Solid Hardwood Buying Guide

The choice of flooring is one of the most important decisions to make when planning for your renovation. While there are plenty of different materials to choose from today, there’s one that’s been, and always will be, a classic—solid hardwood. And we have all the details of what you need to look for when buying hardwood flooring.

How is Solid Hardwood Flooring Made?

solid hardwood buying guide
Photo courtesy of builddirect.com

Manufacturing of a hardwood floor starts with the tree itself. After trees are cut into logs, they are then cut into rough planks and then graded for look. Next, the boards are evened on all four sides to smooth the saw marks and level the plank.

A machine then cuts the tongue and groove edges that make the boards fit together tightly. This construction allows the boards to expand and contract, without creating gaps between the planks in the installed floor. At this stage, the planks may go through a distressing process to give them an older, antique look. This may be accomplished by hand or by machine.

The final step is either sealing or staining with several coats of protective finish or shipped unfinished to wherever it needs to go.

What to Consider When Buying Hardwood Flooring

You may have already envisioned the color range of hardwood that fits your style, but color is only the beginning. You also need to consider the following important things when shopping for hardwood flooring:

Different Species and Hardness

Wood species refers to the type of wood, like oak, maple, walnut, tigerwood, etc.

The hardness of the wood helps determine how well your floor will stand up to wear and tear. Each wood species carries a hardness rating, known as a Janka rating, meaning the higher the number, the harder the wood. To learn more about the different species of hardwood floors, check out our other blog here.

Room Location

Like every flooring material, hardwood isn’t suitable for every room, which we’ll go into more detail about later. Knowing your room’s environment can help you decide if hardwood is the right flooring choice for that particular space.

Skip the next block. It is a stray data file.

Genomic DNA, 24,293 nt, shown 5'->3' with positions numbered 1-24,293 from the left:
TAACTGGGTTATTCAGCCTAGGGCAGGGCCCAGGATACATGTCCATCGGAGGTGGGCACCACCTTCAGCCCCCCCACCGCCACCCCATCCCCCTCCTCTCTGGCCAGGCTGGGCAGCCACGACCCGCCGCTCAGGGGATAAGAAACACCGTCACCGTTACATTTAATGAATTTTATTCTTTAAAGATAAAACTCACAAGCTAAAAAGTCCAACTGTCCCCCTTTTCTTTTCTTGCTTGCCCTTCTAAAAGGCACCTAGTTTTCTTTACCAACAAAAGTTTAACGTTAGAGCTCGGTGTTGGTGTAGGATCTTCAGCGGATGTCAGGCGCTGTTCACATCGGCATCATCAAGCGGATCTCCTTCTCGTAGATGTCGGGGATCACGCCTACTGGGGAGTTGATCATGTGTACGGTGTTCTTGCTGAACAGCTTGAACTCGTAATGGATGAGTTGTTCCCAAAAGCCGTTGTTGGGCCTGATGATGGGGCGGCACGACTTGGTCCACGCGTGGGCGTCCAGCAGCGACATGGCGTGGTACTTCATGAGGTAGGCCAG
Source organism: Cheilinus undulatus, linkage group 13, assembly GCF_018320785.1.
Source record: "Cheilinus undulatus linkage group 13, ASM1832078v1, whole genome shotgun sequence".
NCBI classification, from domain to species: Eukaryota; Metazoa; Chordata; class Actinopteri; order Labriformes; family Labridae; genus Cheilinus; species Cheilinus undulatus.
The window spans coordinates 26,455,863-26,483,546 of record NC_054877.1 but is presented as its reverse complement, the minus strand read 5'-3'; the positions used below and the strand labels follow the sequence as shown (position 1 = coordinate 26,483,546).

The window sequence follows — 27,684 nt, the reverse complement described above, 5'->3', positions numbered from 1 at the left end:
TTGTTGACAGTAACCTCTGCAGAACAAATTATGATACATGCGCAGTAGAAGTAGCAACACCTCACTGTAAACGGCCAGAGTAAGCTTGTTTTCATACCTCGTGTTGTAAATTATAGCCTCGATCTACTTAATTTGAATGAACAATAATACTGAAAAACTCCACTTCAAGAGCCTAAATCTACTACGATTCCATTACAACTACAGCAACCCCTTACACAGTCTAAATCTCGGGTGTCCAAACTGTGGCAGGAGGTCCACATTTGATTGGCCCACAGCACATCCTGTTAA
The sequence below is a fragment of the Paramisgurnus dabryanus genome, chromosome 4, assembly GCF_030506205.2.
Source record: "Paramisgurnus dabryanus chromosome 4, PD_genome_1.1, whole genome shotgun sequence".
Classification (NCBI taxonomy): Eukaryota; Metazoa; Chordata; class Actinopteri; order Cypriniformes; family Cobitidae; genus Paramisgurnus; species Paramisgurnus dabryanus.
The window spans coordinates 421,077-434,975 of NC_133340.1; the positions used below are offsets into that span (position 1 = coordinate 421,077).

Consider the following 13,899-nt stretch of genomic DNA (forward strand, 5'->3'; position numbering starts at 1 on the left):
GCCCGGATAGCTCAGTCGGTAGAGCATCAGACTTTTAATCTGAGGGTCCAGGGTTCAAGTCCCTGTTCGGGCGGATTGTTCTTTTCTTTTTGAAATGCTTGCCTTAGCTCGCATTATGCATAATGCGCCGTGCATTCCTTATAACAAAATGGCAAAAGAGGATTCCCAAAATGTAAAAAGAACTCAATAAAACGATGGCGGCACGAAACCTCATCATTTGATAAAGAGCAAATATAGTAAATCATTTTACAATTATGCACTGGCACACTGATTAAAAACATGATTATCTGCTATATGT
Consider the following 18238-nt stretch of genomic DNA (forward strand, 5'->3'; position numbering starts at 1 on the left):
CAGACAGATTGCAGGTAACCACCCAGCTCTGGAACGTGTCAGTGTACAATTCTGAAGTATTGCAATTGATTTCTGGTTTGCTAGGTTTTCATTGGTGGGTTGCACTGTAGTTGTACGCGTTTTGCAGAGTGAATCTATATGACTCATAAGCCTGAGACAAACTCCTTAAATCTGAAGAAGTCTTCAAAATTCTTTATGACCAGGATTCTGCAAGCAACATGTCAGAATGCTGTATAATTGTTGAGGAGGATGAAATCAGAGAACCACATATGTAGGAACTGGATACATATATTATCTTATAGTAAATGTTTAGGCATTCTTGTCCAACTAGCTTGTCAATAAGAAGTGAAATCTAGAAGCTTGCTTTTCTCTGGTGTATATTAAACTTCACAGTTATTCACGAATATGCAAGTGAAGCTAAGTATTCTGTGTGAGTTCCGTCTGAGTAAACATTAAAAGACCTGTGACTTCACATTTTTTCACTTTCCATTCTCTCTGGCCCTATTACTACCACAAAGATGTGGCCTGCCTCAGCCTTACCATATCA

Pattern and Grain

Most woods have some variation in color. So, before you begin permanent installation of the floor, lay out the boards and arrange them in a design that suits your taste. There’s no right or wrong pattern, and most people arrange the color variations randomly so that the color is evenly spaced. However, choosing boards that most closely match the baseboards and trim along the walls will result in a more harmonious overall look.

To learn more about different hardwood patterns, check out our other blog here.

Also, there are four basic types of wood grains produced by different methods of sawing wood, which are plainsawn, quartersawn, riftsawn and livesawn.

solid hardwood buying guide

Beyond that, there are as many different wood grain patterns as there are trees. Some have almost no visible grain while others have striking grain patterns. Different grain patterns can be found in the same tree, depending on the part of the tree from which the wood is harvested. 

Plank Width

Although there was a time when it seemed that almost all hardwood flooring was installed in two-to-three-inch strips, many people now use wider planks (even mixing different widths together). While a floor composed of wide planks will have fewer seams than a floor of thin strips, it’s important to be aware that those seams may eventually become more prominent as the wood expands and contracts. Because changes in the wood aren’t distributed across as many boards, the movement may appear exaggerated.